Fear of A Poet in New York


Words by Billie Jenkins

I have yet to watch the Hollywood incarnation of On The Road. It isn’t in protest of the presence of super sulker Kristen Stewart, and not without want of seeing Sam Riley semi clad. It is because I am not quite yet ready to relinquish the feelings I first felt when I read Kerouac’s words,  however distant their traces were becoming. It is a fear that does not merely apply texts intimately intwined with fascinations of my early twenties, the sight of a bloated Tom Hollander writing himself into the legacy of Dylan Thomas left me unsettled. My esteem of Tom Hollander as an actor is unchallenged, somewhere between Rev, In the Loop, and helping a film student produce a feature that went all the way to the Oscars he replaced David Mitchell as one of my favourites (Hollander would never host Would I Lie to You?). But Thomas? Not now, not like this.

I could overlook the reincarnation of the poet who comes closet to my heart in The Edge of Loveit was never about Thomas, it was about friendship in unique circumstances and really good knitwear. I could sideline the Dylan Thomasness of Matthew Rhys. I’m not sure the Mr Toad in tweed and a glass of whiskey would detract somewhat from the potency of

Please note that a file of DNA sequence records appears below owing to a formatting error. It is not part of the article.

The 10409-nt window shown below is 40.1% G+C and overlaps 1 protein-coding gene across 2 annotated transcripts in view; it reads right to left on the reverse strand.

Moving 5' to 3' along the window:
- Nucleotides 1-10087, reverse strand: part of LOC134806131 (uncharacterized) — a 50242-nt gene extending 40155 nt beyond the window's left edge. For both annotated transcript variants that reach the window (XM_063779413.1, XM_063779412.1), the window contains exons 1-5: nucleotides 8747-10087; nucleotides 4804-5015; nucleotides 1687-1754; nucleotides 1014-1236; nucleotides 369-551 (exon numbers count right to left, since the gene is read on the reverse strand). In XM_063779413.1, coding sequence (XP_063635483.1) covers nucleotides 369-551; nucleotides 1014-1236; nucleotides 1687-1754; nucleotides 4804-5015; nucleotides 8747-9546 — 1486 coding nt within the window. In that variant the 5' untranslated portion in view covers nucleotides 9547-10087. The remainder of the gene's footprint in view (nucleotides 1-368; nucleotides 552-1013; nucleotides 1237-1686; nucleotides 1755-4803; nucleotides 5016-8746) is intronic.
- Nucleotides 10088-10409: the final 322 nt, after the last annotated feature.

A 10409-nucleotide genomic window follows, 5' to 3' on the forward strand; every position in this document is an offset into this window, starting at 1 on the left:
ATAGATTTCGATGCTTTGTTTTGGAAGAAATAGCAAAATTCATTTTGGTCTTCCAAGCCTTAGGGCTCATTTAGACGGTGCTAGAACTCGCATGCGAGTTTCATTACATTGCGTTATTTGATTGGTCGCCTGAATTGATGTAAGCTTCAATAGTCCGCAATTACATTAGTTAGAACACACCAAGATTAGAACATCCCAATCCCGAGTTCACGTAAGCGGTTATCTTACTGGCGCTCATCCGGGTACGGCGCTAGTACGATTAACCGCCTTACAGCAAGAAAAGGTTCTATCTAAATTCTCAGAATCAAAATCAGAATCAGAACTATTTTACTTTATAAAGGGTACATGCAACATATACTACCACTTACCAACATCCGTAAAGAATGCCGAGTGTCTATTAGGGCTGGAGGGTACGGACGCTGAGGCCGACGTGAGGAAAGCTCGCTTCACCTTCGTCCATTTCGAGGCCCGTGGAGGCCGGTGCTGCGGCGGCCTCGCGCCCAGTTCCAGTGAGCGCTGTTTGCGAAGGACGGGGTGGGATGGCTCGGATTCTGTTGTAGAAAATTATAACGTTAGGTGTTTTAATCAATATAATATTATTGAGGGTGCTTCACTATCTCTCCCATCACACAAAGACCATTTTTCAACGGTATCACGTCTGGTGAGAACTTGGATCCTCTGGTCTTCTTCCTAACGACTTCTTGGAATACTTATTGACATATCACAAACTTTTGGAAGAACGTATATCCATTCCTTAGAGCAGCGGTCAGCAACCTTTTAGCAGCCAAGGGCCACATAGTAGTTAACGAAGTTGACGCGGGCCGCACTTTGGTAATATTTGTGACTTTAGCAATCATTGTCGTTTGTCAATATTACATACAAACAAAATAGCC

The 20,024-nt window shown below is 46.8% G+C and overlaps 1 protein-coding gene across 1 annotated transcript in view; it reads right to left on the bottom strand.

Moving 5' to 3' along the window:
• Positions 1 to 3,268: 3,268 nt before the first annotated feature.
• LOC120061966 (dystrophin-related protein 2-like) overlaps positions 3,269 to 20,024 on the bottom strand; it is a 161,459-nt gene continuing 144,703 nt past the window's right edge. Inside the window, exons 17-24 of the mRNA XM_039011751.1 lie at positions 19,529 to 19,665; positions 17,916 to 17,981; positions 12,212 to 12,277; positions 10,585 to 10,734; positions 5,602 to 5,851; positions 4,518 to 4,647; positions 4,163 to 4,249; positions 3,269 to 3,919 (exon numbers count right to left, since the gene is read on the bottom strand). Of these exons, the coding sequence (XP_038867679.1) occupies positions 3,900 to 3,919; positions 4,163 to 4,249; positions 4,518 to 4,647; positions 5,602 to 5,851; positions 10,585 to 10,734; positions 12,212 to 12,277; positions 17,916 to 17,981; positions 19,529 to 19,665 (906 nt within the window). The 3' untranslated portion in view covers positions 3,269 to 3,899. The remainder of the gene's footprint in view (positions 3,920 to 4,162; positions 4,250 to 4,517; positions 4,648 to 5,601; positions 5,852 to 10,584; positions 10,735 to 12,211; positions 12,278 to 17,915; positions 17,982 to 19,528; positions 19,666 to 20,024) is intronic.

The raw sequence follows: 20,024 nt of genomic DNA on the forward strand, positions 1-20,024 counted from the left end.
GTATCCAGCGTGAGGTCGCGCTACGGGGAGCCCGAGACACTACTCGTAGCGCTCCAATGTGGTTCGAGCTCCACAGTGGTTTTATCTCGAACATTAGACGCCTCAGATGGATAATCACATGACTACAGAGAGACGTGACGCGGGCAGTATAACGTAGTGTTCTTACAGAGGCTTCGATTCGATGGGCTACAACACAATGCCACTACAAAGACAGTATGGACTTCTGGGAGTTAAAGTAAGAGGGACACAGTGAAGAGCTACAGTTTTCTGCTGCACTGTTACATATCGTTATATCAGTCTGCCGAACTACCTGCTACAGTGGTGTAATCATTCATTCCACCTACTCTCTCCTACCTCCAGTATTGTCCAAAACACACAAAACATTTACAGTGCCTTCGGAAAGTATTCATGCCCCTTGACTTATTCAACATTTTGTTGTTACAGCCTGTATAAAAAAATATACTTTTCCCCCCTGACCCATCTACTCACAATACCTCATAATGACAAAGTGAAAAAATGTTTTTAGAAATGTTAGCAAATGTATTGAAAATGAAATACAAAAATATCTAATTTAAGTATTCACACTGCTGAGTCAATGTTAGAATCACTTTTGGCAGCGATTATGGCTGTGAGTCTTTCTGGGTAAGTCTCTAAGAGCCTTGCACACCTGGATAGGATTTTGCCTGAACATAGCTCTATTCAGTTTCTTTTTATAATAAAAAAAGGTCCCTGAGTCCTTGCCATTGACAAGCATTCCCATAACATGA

‘From the raging moon I write
On these spindrift pages
Nor for the towering dead
With their nightingales and psalms
But for the lovers, their arms
Round the griefs of the ages’
Probably not.
Since On The Road came out two years ago I have become increasingly resistant to the retelling, reframing and refilming of the books I hold dear. Arguments for the natural life of a text and organic development are no substitute for that gut wrenching feeling as you encounter words that will change you for the first time.




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